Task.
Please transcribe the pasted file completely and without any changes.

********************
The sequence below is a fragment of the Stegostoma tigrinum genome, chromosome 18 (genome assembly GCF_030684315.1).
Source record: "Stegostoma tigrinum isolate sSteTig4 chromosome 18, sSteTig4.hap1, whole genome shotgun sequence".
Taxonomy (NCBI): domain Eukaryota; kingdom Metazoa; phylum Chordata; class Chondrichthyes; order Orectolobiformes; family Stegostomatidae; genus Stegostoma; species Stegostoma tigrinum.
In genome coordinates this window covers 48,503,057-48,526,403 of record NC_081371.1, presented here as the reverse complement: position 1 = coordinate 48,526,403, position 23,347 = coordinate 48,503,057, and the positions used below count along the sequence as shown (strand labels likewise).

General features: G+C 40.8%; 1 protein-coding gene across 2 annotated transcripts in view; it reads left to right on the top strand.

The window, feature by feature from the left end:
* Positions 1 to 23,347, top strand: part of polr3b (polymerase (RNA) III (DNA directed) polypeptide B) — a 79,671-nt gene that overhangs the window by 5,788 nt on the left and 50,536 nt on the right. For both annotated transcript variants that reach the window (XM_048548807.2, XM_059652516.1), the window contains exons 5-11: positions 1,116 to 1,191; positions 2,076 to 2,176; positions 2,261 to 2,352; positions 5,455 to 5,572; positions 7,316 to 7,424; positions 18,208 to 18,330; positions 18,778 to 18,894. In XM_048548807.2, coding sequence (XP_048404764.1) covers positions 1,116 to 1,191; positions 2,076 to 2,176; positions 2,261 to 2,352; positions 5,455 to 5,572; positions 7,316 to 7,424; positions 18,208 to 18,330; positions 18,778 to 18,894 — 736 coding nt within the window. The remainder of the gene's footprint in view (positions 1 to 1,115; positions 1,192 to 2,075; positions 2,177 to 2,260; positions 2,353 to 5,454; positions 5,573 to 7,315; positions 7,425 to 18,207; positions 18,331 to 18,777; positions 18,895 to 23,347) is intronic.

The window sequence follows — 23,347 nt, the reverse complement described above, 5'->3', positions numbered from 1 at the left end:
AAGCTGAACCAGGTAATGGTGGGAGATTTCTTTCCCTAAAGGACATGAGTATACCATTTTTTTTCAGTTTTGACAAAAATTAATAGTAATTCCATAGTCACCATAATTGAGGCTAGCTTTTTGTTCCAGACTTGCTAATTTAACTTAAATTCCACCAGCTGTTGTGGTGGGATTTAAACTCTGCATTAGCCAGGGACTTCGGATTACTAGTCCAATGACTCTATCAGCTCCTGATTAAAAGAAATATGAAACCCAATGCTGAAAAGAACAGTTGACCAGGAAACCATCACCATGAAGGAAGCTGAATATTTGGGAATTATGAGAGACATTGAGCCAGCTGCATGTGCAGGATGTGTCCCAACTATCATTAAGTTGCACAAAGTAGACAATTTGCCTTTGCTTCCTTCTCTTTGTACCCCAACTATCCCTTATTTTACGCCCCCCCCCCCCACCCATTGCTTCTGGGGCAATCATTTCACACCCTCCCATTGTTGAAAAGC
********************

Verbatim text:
The sequence below is a fragment of the Stegostoma tigrinum genome, chromosome 18 (genome assembly GCF_030684315.1).
Source record: "Stegostoma tigrinum isolate sSteTig4 chromosome 18, sSteTig4.hap1, whole genome shotgun sequence".
Taxonomy (NCBI): domain Eukaryota; kingdom Metazoa; phylum Chordata; class Chondrichthyes; order Orectolobiformes; family Stegostomatidae; genus Stegostoma; species Stegostoma tigrinum.
In genome coordinates this window covers 48,503,057-48,526,403 of record NC_081371.1, presented here as the reverse complement: position 1 = coordinate 48,526,403, position 23,347 = coordinate 48,503,057, and the positions used below count along the sequence as shown (strand labels likewise).

General features: G+C 40.8%; 1 protein-coding gene across 2 annotated transcripts in view; it reads left to right on the top strand.

The window, feature by feature from the left end:
* Positions 1 to 23,347, top strand: part of polr3b (polymerase (RNA) III (DNA directed) polypeptide B) — a 79,671-nt gene that overhangs the window by 5,788 nt on the left and 50,536 nt on the right. For both annotated transcript variants that reach the window (XM_048548807.2, XM_059652516.1), the window contains exons 5-11: positions 1,116 to 1,191; positions 2,076 to 2,176; positions 2,261 to 2,352; positions 5,455 to 5,572; positions 7,316 to 7,424; positions 18,208 to 18,330; positions 18,778 to 18,894. In XM_048548807.2, coding sequence (XP_048404764.1) covers positions 1,116 to 1,191; positions 2,076 to 2,176; positions 2,261 to 2,352; positions 5,455 to 5,572; positions 7,316 to 7,424; positions 18,208 to 18,330; positions 18,778 to 18,894 — 736 coding nt within the window. The remainder of the gene's footprint in view (positions 1 to 1,115; positions 1,192 to 2,075; positions 2,177 to 2,260; positions 2,353 to 5,454; positions 5,573 to 7,315; positions 7,425 to 18,207; positions 18,331 to 18,777; positions 18,895 to 23,347) is intronic.

The window sequence follows — 23,347 nt, the reverse complement described above, 5'->3', positions numbered from 1 at the left end:
AAGCTGAACCAGGTAATGGTGGGAGATTTCTTTCCCTAAAGGACATGAGTATACCATTTTTTTTCAGTTTTGACAAAAATTAATAGTAATTCCATAGTCACCATAATTGAGGCTAGCTTTTTGTTCCAGACTTGCTAATTTAACTTAAATTCCACCAGCTGTTGTGGTGGGATTTAAACTCTGCATTAGCCAGGGACTTCGGATTACTAGTCCAATGACTCTATCAGCTCCTGATTAAAAGAAATATGAAACCCAATGCTGAAAAGAACAGTTGACCAGGAAACCATCACCATGAAGGAAGCTGAATATTTGGGAATTATGAGAGACATTGAGCCAGCTGCATGTGCAGGATGTGTCCCAACTATCATTAAGTTGCACAAAGTAGACAATTTGCCTTTGCTTCCTTCTCTTTGTACCCCAACTATCCCTTATTTTACGCCCCCCCCCCCCACCCATTGCTTCTGGGGCAATCATTTCACACCCTCCCATTGTTGAAAAGC